More dog bombs, and more civilian deaths. Panic began to spread. There was no consistency to The New Front approach, which made it all the worse. Their aim was to embarrass the government, and it didn't matter who or what got hurt in the process. Then came the expected lamppost campaign. Dead dogs - from chihuahuas to great danes, some wearing fluorescent green collars - hung from lampposts in all parts of town. Some were freshly killed, some decomposing. We were inundated with black bin-liners full of canine corpses, and the crematorium was working overtime.
It was on an industrial estate, while I was investigating an anonymous tip-off, that I recognized the rotting carcase of a German Shepherd hanging from the nearby lamppost. It was Brutus.
Irrationally perhaps, his mangled remains convinced me I was near the room where I had been held prisoner. And where I had last seen Jane. I had dreamed about her long-limbed body in its sweat-soaked singlet and fatigues every night since I had been released. I had to rescue her - if she was still alive. It was my fault she had been captured, so it was the least I could do. The feathery feeling in the pit of my stomach when I thought of her made me realize there was more to it than that, but I shut the thoughts away and concentrated on searching the surrounding buildings.
'Officer in need of back-up,' I transmitted on the wristcom, along with my location. 'New Front terrorist activity.' That last wasn't strictly true, but it was the only way I could convince HQ to send me any back-up. And after last time, I wasn't going to risk it. I hoped the New Front weren't monitoring the transmission.
I crept round the outside of an old crumbling brick building, peering in each window, then moving on, laser pistol at the ready. Nothing except crates and boxes, or office equipment so far. Then I came across a small barred window, and looked inside. It took a while for my eyes to adjust from the bright daylight to the gloomy interior. Then I saw it. The straw, and the mattress. The room was empty.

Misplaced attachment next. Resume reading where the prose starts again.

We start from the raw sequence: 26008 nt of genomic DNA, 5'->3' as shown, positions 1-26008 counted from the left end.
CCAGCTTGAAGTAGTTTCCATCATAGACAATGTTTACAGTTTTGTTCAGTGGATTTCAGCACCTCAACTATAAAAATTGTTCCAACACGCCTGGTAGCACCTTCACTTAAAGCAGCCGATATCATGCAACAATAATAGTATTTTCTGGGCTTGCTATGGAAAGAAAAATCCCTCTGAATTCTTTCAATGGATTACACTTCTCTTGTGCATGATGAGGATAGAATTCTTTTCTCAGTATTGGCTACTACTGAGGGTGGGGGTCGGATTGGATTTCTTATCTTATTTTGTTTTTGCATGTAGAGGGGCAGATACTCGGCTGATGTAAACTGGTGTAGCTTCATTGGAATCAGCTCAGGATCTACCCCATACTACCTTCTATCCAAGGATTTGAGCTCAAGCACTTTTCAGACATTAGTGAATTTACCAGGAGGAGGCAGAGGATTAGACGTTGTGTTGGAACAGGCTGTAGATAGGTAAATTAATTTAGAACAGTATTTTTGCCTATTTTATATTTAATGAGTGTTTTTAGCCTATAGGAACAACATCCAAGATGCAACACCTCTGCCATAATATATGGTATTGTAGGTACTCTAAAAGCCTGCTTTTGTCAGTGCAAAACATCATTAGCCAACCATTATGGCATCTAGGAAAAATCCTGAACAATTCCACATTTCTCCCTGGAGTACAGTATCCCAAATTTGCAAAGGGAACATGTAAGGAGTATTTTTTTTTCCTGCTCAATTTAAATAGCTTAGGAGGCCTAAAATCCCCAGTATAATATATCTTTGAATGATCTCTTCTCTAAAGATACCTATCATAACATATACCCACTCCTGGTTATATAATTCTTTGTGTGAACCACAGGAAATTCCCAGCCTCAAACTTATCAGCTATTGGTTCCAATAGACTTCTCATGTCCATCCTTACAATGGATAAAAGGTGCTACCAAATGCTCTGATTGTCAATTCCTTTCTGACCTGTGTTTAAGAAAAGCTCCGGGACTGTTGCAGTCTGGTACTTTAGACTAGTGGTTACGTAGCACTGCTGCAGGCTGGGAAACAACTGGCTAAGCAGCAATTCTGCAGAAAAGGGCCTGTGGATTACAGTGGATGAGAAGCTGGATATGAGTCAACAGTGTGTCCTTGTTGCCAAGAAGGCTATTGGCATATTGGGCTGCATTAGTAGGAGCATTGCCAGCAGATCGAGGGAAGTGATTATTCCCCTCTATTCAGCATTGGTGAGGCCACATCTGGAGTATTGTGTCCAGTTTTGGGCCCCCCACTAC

A SecPol van pulled up in the yard behind me, spilling out nine officers and a police dog. I was thankful they had remembered not to use the siren. I beckoned them over, and told them what I'd found. We paired off, covering the exits and entrances. Then I signalled, and we kicked in the doors.
This time we got the drop on the New Front terrorists, and I lased one in the hand as he reached for his own pistol. He yelled and swore, and clutched the blackened hole that had appeared in his palm. I left my partner to cover the two others we'd surprised, and barged on through. We rounded up ten terrorists in all, but there were no hostages. Jane must have been killed. I felt hollow at the thought.
We were out in the yard, loading the prisoners onto the prison truck which had just arrived, accepting congratulations from the Sergeant, when I stopped, struck by a thought. "Where are the dogs?"
"What?" asked the Sergeant, impatient to return to HQ.
"They must keep the dogs somewhere. For the lampposts and the bombs. Where are they?"
"That's right," said one of the other officers, the dog handler. "Hey, Julius." He whistled, and the police dog, a border collie, trotted over expectantly. "Julius will soon sniff them out." He signed, and I automatically decoded the finger movements, "Find dogs." Julius yawned, then trotted into the building we had just vacated. We followed him.